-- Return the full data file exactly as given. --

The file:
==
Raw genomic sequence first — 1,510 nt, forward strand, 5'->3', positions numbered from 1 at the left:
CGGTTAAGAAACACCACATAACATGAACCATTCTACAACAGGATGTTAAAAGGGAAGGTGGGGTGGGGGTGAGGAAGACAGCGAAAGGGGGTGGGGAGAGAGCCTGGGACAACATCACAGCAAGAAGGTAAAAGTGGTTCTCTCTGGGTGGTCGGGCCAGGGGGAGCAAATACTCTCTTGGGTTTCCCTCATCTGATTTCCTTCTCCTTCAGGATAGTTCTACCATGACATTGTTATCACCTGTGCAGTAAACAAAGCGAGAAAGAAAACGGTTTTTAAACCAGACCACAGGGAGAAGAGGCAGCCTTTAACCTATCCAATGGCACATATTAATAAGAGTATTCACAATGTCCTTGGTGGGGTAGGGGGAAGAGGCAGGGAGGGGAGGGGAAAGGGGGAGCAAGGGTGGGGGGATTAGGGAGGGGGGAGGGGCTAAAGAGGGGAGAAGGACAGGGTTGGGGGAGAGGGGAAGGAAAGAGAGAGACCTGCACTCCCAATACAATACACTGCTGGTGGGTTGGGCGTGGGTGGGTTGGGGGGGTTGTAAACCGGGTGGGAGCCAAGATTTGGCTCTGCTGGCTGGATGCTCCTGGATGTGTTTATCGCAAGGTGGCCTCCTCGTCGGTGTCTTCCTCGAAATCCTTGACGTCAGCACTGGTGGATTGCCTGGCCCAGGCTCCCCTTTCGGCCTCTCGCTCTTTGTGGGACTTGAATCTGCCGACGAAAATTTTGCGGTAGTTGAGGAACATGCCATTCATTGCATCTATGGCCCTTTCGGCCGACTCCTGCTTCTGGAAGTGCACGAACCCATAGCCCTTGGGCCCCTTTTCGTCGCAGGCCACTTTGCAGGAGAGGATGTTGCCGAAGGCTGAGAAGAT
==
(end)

Raw genomic sequence first — 1,510 nt, forward strand, 5'->3', positions numbered from 1 at the left:
CGGTTAAGAAACACCACATAACATGAACCATTCTACAACAGGATGTTAAAAGGGAAGGTGGGGTGGGGGTGAGGAAGACAGCGAAAGGGGGTGGGGAGAGAGCCTGGGACAACATCACAGCAAGAAGGTAAAAGTGGTTCTCTCTGGGTGGTCGGGCCAGGGGGAGCAAATACTCTCTTGGGTTTCCCTCATCTGATTTCCTTCTCCTTCAGGATAGTTCTACCATGACATTGTTATCACCTGTGCAGTAAACAAAGCGAGAAAGAAAACGGTTTTTAAACCAGACCACAGGGAGAAGAGGCAGCCTTTAACCTATCCAATGGCACATATTAATAAGAGTATTCACAATGTCCTTGGTGGGGTAGGGGGAAGAGGCAGGGAGGGGAGGGGAAAGGGGGAGCAAGGGTGGGGGGATTAGGGAGGGGGGAGGGGCTAAAGAGGGGAGAAGGACAGGGTTGGGGGAGAGGGGAAGGAAAGAGAGAGACCTGCACTCCCAATACAATACACTGCTGGTGGGTTGGGCGTGGGTGGGTTGGGGGGGTTGTAAACCGGGTGGGAGCCAAGATTTGGCTCTGCTGGCTGGATGCTCCTGGATGTGTTTATCGCAAGGTGGCCTCCTCGTCGGTGTCTTCCTCGAAATCCTTGACGTCAGCACTGGTGGATTGCCTGGCCCAGGCTCCCCTTTCGGCCTCTCGCTCTTTGTGGGACTTGAATCTGCCGACGAAAATTTTGCGGTAGTTGAGGAACATGCCATTCATTGCATCTATGGCCCTTTCGGCCGACTCCTGCTTCTGGAAGTGCACGAACCCATAGCCCTTGGGCCCCTTTTCGTCGCAGGCCACTTTGCAGGAGAGGATGTTGCCGAAGGCTGAGAAGAT